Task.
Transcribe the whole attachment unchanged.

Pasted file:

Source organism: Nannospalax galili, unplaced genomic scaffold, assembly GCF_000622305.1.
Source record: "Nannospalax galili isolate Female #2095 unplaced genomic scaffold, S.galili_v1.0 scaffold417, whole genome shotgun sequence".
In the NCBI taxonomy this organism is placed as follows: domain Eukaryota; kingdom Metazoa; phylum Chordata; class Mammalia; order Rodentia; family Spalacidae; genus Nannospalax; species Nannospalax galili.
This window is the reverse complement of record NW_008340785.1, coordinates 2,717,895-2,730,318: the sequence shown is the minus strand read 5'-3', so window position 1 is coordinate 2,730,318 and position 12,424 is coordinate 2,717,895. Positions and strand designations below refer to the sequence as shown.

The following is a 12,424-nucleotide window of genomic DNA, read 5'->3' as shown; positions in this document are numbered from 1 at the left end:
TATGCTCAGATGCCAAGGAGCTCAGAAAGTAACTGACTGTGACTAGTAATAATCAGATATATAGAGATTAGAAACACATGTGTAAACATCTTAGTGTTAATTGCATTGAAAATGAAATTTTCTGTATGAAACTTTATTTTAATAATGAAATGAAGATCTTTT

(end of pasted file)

Source organism: Nannospalax galili, unplaced genomic scaffold, assembly GCF_000622305.1.
Source record: "Nannospalax galili isolate Female #2095 unplaced genomic scaffold, S.galili_v1.0 scaffold417, whole genome shotgun sequence".
In the NCBI taxonomy this organism is placed as follows: domain Eukaryota; kingdom Metazoa; phylum Chordata; class Mammalia; order Rodentia; family Spalacidae; genus Nannospalax; species Nannospalax galili.
This window is the reverse complement of record NW_008340785.1, coordinates 2,717,895-2,730,318: the sequence shown is the minus strand read 5'-3', so window position 1 is coordinate 2,730,318 and position 12,424 is coordinate 2,717,895. Positions and strand designations below refer to the sequence as shown.

The following is a 12,424-nucleotide window of genomic DNA, read 5'->3' as shown; positions in this document are numbered from 1 at the left end:
TATGCTCAGATGCCAAGGAGCTCAGAAAGTAACTGACTGTGACTAGTAATAATCAGATATATAGAGATTAGAAACACATGTGTAAACATCTTAGTGTTAATTGCATTGAAAATGAAATTTTCTGTATGAAACTTTATTTTAATAATGAAATGAAGATCTTTT